A faire Wyfe reioyseth her husband, and a man loueth nothing better: but if shee bee louing and vertuous withall, then is not her husband like to other men. He that hath got­ten a vertuous woman, hath a goodly possession, she is vnto him a helpe and piller on whome he resteth: where no hedge is, there the goods are spoiled: and where no Husband is, there the friendlesse mourneth. Dooest thou marke my Sonne these Sentences? if thou hast so good a wife: oh, how hast thou sinned, to wrong hir with Ielousie: to taint thine honor, and to blemish the credit of her chastitie. If she bee wanton, and wyll neuer wante one: but sitteth downe as Syrach saith, and openeth hir Quiuer to euery Arrowe, then my Sonne shake her off, abide not with such a woman, least yee féele the force of the lawe: but bee not iealous: for that breedes thy fatall ruine, and to her is no preiudice. Oh Fa­ther (quoth he) these wordes, as they pierce to the quicke, [Page] so are they Balme vnto my distressed soule: I feele a com­fort in the sweetnesse of your counsaile, and these principles are perswas [...]e arguments to race out my former folli [...]s. I must of force confesse, that I married her a Maid, famoused through all Antwerpe for her vertue, as shee was spoken of for her beautie. And beeing married, I found her obe­dient, chaste, modest, and s [...]lent: but her beautie bred the bane, and was the meanes of all my misery: For when I no­ted the excellencie of her feature, and the rarenesse of her per­fection, and considered that euery mans eie aim'd at so faire an obiect that womens harts were of waxe, ready to receiue euerie impression, and saw how diuerse Marchants of the ci­tie flockt to my house, then the sting of Iealousie beganne to torment me, and suspition brought mee into this melancholie humour: I néed not paint out in particulars. For Father, thou hast described sufficiently my pa [...]ions, how I was passi­onate, onely let this suffice, I was iealous, but whether with cause or n [...], there lies the question. Were I satisfied in this, I would say, farewell to all fond Iealousie, to ease thé [...] of this martyrdome. My sonne I will not onely reléeue them with counsaile, but aid thee with the effect of my Art. Thou hast bene absent a long while, from thy wife, and al men hold thee still for lunaticke: I hauing some skill in Negromancie, will change thy countenance into ye shape of a most beutiful yong man: beeing thus metamorphosed, thou sh [...]lt go to thy wife, and being now crossed with pouerti [...], & liui [...]g poore distrest in Cottage, thou shalt proffer her golde and maintenance, I tel thée my sonne, thou shalt carry with th [...]e two great perswasi­ons, to make bre [...]ch into a womans honestie, which is beau­tie and wealth, chi [...]flie where the partie is pinched with pen­nurie. If shee y [...]elde vnto th [...]e, shake her off as an inconstant Curtilan, and then be more iealouse. For what shouldst thou be suspitious of that which thou knowest? If she withstand, and had rather brooke honest p [...]uertie, than violate her chasti­ti [...]. Oh Alexander, then sorrowe at thy follie [...], say [...]hou has [...] sin'd against so ve [...]ous a wif [...], [...]nd recon [...]ile thy selfe vnto hir, and be not touched any more with iealousie, for that is a [Page] hell to thée, and no hurt to hir. This counsaile did greatlie comfort Alexander, that he not onely humblie thanked the ould man for his aduise, but intreated him to prosecute the intent of his purpose, which he presentlie did, for by his arte he made him séeme a beautifull young man, faire to the eye and well proportioned, but in all forme, farre from that which he was: hauing store of Crownes in his pursse (thus transformed) away he trudgeth towards Antwerpe, where in the subur [...]es, hee heard of his wife how she was wrongd by his friends, turned out of doores, and liued there with a widow woman, in a poore cottage: hir fame was good, and the report of her labours were great, her honestie highly va­lued, and her patience much commended, which greatly com­forted the thoughts of Alexander: at last learnin [...] out the house, he went thether, and comming in asked for Theodora, who humblie rose and saluted him with such modest curtes [...]e, as did importe a sh [...]w of great v [...]rtue. Alexander noting her bashfulnesse, began to consider, that if she plaide false, she was cunning to coyne her countenance, and he sought there­fore to trie her thus.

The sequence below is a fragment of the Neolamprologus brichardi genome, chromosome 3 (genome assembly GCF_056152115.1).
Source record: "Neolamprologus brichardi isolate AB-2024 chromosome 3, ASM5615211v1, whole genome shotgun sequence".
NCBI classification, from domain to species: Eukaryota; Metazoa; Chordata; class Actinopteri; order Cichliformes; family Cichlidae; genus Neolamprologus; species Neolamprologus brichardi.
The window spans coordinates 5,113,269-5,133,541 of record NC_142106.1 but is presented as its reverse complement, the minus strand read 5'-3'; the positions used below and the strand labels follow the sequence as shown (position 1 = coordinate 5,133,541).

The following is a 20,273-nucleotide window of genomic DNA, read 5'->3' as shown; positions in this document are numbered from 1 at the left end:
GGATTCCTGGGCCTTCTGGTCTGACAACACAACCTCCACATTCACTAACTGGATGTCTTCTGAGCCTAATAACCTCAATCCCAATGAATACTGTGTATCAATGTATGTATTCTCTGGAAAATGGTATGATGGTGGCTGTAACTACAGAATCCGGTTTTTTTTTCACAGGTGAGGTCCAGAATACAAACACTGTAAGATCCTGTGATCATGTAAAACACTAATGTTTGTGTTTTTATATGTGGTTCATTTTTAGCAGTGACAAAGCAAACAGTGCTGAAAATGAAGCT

FAyre Mistresse, whom Fortune hath made as miserable, as Nature had formed beautifull, and whom the crosse as­pect of the plan [...]ts, haue left as distrest, as the Gods in their fauours haue made vertuous. Know this, that comming as a stranger to Antwerpe, it was tould me by mine hoast, as a wonder, of the extremitie of your husbands iealousie, and the excellencie of your patience: his follies, and your vertues: his suspition, and your constancie. His report made me desirous to sée with mine eye, what I heard with mine eare, that I might confirme reporte with a fure witnesse. Now s [...]eing you, and noting your exteriour lineaments, gracst with so manie inward perfections, I praise Nature for hir worke­manship, accuse Fortune for her tyrannie, and sorrowe that so beautifull a creature should bee bitten with such bitter crosses.